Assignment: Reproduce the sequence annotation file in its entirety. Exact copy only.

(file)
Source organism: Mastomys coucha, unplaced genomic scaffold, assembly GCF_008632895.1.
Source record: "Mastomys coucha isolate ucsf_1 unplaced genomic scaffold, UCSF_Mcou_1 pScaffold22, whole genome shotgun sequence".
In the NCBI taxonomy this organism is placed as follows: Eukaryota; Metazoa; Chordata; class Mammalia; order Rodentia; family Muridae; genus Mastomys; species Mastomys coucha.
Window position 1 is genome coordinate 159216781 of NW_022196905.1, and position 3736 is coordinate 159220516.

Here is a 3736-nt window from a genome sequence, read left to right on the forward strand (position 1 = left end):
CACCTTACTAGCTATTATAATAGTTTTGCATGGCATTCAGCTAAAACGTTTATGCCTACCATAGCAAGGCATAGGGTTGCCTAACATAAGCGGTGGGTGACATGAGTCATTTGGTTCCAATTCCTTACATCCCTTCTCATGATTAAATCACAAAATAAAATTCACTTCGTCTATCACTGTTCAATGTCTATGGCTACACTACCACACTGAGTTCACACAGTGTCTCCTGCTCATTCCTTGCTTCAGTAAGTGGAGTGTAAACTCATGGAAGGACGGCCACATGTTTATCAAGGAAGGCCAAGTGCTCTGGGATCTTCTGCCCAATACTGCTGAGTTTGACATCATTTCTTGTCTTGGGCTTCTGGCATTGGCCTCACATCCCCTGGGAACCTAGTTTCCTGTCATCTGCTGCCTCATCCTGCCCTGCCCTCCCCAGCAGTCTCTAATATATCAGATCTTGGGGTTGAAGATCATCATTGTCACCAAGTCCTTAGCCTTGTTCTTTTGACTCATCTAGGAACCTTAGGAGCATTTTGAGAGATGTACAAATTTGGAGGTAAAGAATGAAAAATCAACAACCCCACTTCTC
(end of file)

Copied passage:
Source organism: Mastomys coucha, unplaced genomic scaffold, assembly GCF_008632895.1.
Source record: "Mastomys coucha isolate ucsf_1 unplaced genomic scaffold, UCSF_Mcou_1 pScaffold22, whole genome shotgun sequence".
In the NCBI taxonomy this organism is placed as follows: Eukaryota; Metazoa; Chordata; class Mammalia; order Rodentia; family Muridae; genus Mastomys; species Mastomys coucha.
Window position 1 is genome coordinate 159216781 of NW_022196905.1, and position 3736 is coordinate 159220516.

Here is a 3736-nt window from a genome sequence, read left to right on the forward strand (position 1 = left end):
CACCTTACTAGCTATTATAATAGTTTTGCATGGCATTCAGCTAAAACGTTTATGCCTACCATAGCAAGGCATAGGGTTGCCTAACATAAGCGGTGGGTGACATGAGTCATTTGGTTCCAATTCCTTACATCCCTTCTCATGATTAAATCACAAAATAAAATTCACTTCGTCTATCACTGTTCAATGTCTATGGCTACACTACCACACTGAGTTCACACAGTGTCTCCTGCTCATTCCTTGCTTCAGTAAGTGGAGTGTAAACTCATGGAAGGACGGCCACATGTTTATCAAGGAAGGCCAAGTGCTCTGGGATCTTCTGCCCAATACTGCTGAGTTTGACATCATTTCTTGTCTTGGGCTTCTGGCATTGGCCTCACATCCCCTGGGAACCTAGTTTCCTGTCATCTGCTGCCTCATCCTGCCCTGCCCTCCCCAGCAGTCTCTAATATATCAGATCTTGGGGTTGAAGATCATCATTGTCACCAAGTCCTTAGCCTTGTTCTTTTGACTCATCTAGGAACCTTAGGAGCATTTTGAGAGATGTACAAATTTGGAGGTAAAGAATGAAAAATCAACAACCCCACTTCTC